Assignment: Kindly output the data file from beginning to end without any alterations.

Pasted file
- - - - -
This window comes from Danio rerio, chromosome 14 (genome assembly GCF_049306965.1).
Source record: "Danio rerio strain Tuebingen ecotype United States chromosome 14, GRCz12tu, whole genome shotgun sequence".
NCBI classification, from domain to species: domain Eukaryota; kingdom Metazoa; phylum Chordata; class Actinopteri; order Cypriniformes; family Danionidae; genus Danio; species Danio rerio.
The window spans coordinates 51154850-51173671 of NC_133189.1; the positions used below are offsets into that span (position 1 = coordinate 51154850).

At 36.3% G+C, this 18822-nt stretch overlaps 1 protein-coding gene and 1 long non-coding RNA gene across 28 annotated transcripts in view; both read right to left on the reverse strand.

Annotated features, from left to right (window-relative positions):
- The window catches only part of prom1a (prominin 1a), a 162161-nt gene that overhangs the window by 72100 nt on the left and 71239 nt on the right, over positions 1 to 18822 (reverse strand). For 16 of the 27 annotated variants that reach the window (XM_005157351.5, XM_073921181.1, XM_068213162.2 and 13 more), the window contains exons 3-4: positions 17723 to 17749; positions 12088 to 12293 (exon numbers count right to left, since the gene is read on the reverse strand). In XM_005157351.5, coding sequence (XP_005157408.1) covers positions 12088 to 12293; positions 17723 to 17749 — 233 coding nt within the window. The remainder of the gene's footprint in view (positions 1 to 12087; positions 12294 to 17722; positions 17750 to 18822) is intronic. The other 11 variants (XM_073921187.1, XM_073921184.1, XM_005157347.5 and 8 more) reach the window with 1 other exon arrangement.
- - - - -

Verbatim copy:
This window comes from Danio rerio, chromosome 14 (genome assembly GCF_049306965.1).
Source record: "Danio rerio strain Tuebingen ecotype United States chromosome 14, GRCz12tu, whole genome shotgun sequence".
NCBI classification, from domain to species: domain Eukaryota; kingdom Metazoa; phylum Chordata; class Actinopteri; order Cypriniformes; family Danionidae; genus Danio; species Danio rerio.
The window spans coordinates 51154850-51173671 of NC_133189.1; the positions used below are offsets into that span (position 1 = coordinate 51154850).

At 36.3% G+C, this 18822-nt stretch overlaps 1 protein-coding gene and 1 long non-coding RNA gene across 28 annotated transcripts in view; both read right to left on the reverse strand.

Annotated features, from left to right (window-relative positions):
- The window catches only part of prom1a (prominin 1a), a 162161-nt gene that overhangs the window by 72100 nt on the left and 71239 nt on the right, over positions 1 to 18822 (reverse strand). For 16 of the 27 annotated variants that reach the window (XM_005157351.5, XM_073921181.1, XM_068213162.2 and 13 more), the window contains exons 3-4: positions 17723 to 17749; positions 12088 to 12293 (exon numbers count right to left, since the gene is read on the reverse strand). In XM_005157351.5, coding sequence (XP_005157408.1) covers positions 12088 to 12293; positions 17723 to 17749 — 233 coding nt within the window. The remainder of the gene's footprint in view (positions 1 to 12087; positions 12294 to 17722; positions 17750 to 18822) is intronic. The other 11 variants (XM_073921187.1, XM_073921184.1, XM_005157347.5 and 8 more) reach the window with 1 other exon arrangement.